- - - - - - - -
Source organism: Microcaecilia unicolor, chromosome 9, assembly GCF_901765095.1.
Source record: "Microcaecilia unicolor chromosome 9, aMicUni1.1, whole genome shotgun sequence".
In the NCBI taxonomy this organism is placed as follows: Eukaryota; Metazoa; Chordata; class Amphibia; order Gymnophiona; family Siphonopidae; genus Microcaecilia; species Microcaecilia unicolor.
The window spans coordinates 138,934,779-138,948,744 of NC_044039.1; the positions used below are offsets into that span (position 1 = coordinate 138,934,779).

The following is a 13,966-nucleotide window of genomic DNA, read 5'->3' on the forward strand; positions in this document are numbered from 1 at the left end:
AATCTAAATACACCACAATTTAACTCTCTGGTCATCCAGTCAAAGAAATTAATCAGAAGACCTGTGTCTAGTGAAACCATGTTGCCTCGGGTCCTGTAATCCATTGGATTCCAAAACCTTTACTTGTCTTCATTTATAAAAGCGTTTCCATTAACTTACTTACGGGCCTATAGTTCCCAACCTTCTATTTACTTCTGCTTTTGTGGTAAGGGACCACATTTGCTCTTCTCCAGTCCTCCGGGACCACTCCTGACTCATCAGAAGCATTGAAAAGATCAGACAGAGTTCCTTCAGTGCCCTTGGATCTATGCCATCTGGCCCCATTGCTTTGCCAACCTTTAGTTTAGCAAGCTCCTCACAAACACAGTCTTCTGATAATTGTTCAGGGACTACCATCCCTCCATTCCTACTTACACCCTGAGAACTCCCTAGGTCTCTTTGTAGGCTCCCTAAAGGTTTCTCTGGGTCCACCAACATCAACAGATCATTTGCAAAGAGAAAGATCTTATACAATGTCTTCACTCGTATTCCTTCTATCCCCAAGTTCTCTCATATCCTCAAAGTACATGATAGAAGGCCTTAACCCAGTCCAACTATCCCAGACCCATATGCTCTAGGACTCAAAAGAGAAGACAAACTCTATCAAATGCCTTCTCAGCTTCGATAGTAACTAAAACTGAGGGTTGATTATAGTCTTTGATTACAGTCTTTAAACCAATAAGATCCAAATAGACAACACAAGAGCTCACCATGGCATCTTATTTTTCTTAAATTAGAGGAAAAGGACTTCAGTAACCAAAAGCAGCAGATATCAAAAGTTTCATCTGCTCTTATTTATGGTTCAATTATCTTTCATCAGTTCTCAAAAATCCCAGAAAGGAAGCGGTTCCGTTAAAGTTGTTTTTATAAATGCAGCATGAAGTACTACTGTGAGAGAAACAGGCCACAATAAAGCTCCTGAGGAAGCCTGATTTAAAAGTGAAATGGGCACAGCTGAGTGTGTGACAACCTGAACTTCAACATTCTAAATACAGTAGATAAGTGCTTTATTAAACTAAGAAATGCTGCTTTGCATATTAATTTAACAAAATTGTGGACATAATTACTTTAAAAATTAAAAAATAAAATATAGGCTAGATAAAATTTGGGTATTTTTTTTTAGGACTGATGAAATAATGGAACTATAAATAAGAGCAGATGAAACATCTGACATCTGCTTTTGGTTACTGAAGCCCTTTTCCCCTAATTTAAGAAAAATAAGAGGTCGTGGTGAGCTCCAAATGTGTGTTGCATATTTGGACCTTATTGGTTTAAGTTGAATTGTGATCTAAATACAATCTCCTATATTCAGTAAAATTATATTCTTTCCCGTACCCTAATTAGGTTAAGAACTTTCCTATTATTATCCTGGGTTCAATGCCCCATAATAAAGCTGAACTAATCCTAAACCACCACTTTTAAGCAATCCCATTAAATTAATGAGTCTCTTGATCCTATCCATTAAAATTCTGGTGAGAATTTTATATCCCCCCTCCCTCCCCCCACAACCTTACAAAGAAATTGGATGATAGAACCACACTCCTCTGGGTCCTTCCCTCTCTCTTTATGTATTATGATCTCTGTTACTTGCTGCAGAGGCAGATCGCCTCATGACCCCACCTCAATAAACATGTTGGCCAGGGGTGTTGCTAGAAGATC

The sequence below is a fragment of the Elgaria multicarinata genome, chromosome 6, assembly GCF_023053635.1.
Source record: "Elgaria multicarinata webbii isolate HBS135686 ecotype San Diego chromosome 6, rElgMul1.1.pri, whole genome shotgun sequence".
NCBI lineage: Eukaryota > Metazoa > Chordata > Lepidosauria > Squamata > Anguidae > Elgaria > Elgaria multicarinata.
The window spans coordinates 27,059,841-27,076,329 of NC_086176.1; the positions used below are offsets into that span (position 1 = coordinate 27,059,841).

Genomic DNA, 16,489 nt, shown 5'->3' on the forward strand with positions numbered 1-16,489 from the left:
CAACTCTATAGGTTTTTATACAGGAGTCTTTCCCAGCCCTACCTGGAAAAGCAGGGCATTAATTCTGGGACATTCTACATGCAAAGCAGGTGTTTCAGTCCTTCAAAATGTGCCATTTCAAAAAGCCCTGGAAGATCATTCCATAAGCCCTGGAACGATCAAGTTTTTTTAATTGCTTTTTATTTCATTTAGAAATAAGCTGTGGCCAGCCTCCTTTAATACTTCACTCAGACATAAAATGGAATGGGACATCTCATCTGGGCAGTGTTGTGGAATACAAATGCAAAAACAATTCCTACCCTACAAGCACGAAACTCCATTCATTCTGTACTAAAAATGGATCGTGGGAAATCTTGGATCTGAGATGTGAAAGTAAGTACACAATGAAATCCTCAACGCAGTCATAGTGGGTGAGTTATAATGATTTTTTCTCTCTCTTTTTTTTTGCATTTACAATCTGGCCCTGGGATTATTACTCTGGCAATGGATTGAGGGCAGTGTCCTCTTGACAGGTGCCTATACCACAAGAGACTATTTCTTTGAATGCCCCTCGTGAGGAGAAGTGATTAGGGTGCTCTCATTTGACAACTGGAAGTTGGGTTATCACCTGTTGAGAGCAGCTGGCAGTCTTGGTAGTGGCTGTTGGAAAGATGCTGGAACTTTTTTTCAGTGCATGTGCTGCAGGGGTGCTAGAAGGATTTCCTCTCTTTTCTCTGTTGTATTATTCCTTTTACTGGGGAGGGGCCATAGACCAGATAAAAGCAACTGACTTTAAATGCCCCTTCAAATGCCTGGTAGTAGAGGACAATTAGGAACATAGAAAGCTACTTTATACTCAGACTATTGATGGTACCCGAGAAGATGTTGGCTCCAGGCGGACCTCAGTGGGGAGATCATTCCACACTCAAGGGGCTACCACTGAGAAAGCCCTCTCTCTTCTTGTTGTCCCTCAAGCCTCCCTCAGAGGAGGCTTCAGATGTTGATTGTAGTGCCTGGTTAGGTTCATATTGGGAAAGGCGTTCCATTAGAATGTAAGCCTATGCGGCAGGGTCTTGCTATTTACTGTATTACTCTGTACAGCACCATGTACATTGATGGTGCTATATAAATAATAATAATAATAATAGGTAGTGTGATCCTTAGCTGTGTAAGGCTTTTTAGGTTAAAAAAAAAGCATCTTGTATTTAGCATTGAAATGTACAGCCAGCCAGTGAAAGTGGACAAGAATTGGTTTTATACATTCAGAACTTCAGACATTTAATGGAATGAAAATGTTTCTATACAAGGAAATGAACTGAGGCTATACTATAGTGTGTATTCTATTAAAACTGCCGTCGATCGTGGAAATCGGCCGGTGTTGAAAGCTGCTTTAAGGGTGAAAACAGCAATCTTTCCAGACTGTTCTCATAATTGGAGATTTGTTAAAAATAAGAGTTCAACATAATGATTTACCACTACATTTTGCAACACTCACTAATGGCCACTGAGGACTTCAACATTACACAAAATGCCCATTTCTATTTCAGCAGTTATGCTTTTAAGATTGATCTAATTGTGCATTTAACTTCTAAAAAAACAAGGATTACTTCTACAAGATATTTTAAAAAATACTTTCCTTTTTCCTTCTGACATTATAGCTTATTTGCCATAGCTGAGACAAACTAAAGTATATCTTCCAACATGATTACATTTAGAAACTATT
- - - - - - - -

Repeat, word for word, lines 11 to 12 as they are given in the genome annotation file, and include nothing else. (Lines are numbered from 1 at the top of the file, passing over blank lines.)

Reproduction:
Genomic DNA, 16,489 nt, shown 5'->3' on the forward strand with positions numbered 1-16,489 from the left:
CAACTCTATAGGTTTTTATACAGGAGTCTTTCCCAGCCCTACCTGGAAAAGCAGGGCATTAATTCTGGGACATTCTACATGCAAAGCAGGTGTTTCAGTCCTTCAAAATGTGCCATTTCAAAAAGCCCTGGAAGATCATTCCATAAGCCCTGGAACGATCAAGTTTTTTTAATTGCTTTTTATTTCATTTAGAAATAAGCTGTGGCCAGCCTCCTTTAATACTTCACTCAGACATAAAATGGAATGGGACATCTCATCTGGGCAGTGTTGTGGAATACAAATGCAAAAACAATTCCTACCCTACAAGCACGAAACTCCATTCATTCTGTACTAAAAATGGATCGTGGGAAATCTTGGATCTGAGATGTGAAAGTAAGTACACAATGAAATCCTCAACGCAGTCATAGTGGGTGAGTTATAATGATTTTTTCTCTCTCTTTTTTTTTGCATTTACAATCTGGCCCTGGGATTATTACTCTGGCAATGGATTGAGGGCAGTGTCCTCTTGACAGGTGCCTATACCACAAGAGACTATTTCTTTGAATGCCCCTCGTGAGGAGAAGTGATTAGGGTGCTCTCATTTGACAACTGGAAGTTGGGTTATCACCTGTTGAGAGCAGCTGGCAGTCTTGGTAGTGGCTGTTGGAAAGATGCTGGAACTTTTTTTCAGTGCATGTGCTGCAGGGGTGCTAGAAGGATTTCCTCTCTTTTCTCTGTTGTATTATTCCTTTTACTGGGGAGGGGCCATAGACCAGATAAAAGCAACTGACTTTAAATGCCCCTTCAAATGCCTGGTAGTAGAGGACAATTAGGAACATAGAAAGCTACTTTATACTCAGACTATTGATGGTACCCGAGAAGATGTTGGCTCCAGGCGGACCTCAGTGGGGAGATCATTCCACACTCAAGGGGCTACCACTGAGAAAGCCCTCTCTCTTCTTGTTGTCCCTCAAGCCTCCCTCAGAGGAGGCTTCAGATGTTGATTGTAGTGCCTGGTTAGGTTCATATTGGGAAAGGCGTTCCATTAGAATGTAAGCCTATGCGGCAGGGTCTTGCTATTTACTGTATTACTCTGTACAGCACCATGTACATTGATGGTGCTATATAAATAATAATAATAATAATAGGTAGTGTGATCCTTAGCTGTGTAAGGCTTTTTAGGTTAAAAAAAAAGCATCTTGTATTTAGCATTGAAATGTACAGCCAGCCAGTGAAAGTGGACAAGAATTGGTTTTATACATTCAGAACTTCAGACATTTAATGGAATGAAAATGTTTCTATACAAGGAAATGAACTGAGGCTATACTATAGTGTGTATTCTATTAAAACTGCCGTCGATCGTGGAAATCGGCCGGTGTTGAAAGCTGCTTTAAGGGTGAAAACAGCAATCTTTCCAGACTGTTCTCATAATTGGAGATTTGTTAAAAATAAGAGTTCAACATAATGATTTACCACTACATTTTGCAACACTCACTAATGGCCACTGAGGACTTCAACATTACACAAAATGCCCATTTCTATTTCAGCAGTTATGCTTTTAAGATTGATCTAATTGTGCATTTAACTTCTAAAAAAACAAGGATTACTTCTACAAGATATTTTAAAAAATACTTTCCTTTTTCCTTCTGACATTATAGCTTATTTGCCATAGCTGAGACAAACTAAAGTATATCTTCCAACATGATTACATTTAGAAACTATT